or rent a car. This voter probably has a passport, or keeps a folder of vital records in a home filing cabinet. He can quickly locate a current mortgage, lease, or bank statement. This voter can read, speak English, and plug-in to current events through TV and internet. She is able to find support when coping with her own or a loved-one's disability. This voter can get around town. He uses a phone daily, and has the ordinary skills needed to navigate the maze of mainstream American life.
Those who live squarely within societal infrastructure may puzzle at the outcry over every decision made by officials in various states regarding when and how its citizens vote. If these changes in law don't affect you, or the people around you, it's hard to fathom the critical impact they can have on those with more tenuous connections. Don't these changes simply ask for a reasonable adjustment on the part of the voter? Will cutting back on early-voting hours really take such a toll? Does a change in the rules for identification procedures really make voting suddenly forbidding for some? For the greater number of voters, these concerns might seem like a stretch.
But while the casual observer can be excused for not immediately anticipating the severity of hardship placed on some voters by voting law changes, government officials cannot be extended the same allowances. It is a fair expectation of elected officials that they take responsibility for ensuring equal access to the ballot for all of their constituents. It is up to those who serve the public to guarantee that its members not encounter unnecessary barriers to a right as fundamental as voting. Public officials have extraordinary access to the fundamental systems of democracy, and thus an extraordinary obligation to justify any actions taken that may have an impact on voter participation.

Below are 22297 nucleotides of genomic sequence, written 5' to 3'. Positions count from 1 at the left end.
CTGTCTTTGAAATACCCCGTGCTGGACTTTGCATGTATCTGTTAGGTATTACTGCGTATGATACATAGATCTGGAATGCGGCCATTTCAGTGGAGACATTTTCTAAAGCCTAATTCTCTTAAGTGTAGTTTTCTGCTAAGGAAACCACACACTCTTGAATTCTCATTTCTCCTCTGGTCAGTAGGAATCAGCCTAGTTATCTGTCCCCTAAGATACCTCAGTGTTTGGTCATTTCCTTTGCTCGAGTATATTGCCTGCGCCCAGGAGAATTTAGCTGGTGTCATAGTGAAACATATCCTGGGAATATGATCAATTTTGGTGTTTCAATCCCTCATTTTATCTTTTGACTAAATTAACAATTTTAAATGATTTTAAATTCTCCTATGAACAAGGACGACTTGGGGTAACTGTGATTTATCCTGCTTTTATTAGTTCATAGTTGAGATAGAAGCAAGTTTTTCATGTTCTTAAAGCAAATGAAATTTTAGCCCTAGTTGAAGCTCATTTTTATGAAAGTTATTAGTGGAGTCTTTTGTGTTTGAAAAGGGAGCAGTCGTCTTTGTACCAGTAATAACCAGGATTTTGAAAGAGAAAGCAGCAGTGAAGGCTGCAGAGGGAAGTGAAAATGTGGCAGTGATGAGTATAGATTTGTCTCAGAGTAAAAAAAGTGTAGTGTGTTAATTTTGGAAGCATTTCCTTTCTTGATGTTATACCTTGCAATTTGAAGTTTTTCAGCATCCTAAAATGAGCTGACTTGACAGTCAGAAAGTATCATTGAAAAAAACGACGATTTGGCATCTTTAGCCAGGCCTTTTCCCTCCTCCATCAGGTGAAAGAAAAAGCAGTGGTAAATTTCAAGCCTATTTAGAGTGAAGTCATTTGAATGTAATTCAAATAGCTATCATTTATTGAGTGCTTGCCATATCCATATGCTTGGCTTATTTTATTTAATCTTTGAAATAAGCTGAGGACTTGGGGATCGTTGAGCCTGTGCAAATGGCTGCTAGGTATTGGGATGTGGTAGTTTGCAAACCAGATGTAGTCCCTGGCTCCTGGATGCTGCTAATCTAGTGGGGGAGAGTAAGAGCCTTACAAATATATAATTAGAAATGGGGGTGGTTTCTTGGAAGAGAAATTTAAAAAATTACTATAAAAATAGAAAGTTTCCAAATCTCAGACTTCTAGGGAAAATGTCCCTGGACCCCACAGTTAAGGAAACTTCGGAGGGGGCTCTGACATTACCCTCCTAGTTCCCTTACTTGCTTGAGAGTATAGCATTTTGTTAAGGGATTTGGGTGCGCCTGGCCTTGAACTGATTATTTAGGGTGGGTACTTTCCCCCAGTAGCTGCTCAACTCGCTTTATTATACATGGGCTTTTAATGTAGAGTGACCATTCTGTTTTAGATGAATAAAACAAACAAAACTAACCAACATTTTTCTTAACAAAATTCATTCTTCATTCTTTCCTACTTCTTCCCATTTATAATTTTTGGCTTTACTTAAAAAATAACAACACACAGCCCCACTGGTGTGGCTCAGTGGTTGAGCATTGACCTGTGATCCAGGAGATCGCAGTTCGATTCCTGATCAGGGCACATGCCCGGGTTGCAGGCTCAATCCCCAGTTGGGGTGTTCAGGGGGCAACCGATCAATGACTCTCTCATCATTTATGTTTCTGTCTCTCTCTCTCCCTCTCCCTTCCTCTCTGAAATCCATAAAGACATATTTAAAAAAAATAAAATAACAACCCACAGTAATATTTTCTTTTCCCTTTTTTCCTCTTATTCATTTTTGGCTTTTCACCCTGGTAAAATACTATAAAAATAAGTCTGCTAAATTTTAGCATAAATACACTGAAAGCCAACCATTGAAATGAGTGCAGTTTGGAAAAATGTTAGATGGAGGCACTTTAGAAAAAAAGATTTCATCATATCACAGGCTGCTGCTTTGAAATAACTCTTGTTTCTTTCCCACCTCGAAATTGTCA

The first duty of those who officiate elections is to ensure that no voter encounters an unfair obstacle to casting a vote. Procedural changes, especially those that potentially increase barriers, should never be made without clear and compelling evidence that they are necessary. If an accelerated pace is proposed, the evidence should indicate some urgency. Otherwise, even when new procedures are indicated, they should be phased in with community input, assessment of impact on turnout, and consultations with other states to gather best practices for success.
If officials want to decrease voting hours, they need to to explain what was wrong with the hours they had. If officials want to tighten ID requirements, they need to say why the previous procedures for identification weren't working. If officials want to make fast-paced, wholesale decisions about the integrity of their voter rolls, they'd better explain why their list of eligible voters wasn't better maintained between elections.
Without accusing officials of partisan motivations, we can still place the onus on them for justifying policy decisions that threaten access to the ballot for eligible voters. In the absence of any credible rationale, and without an abundance of level-headed preparation, no changes in election law should ever be made in an election year.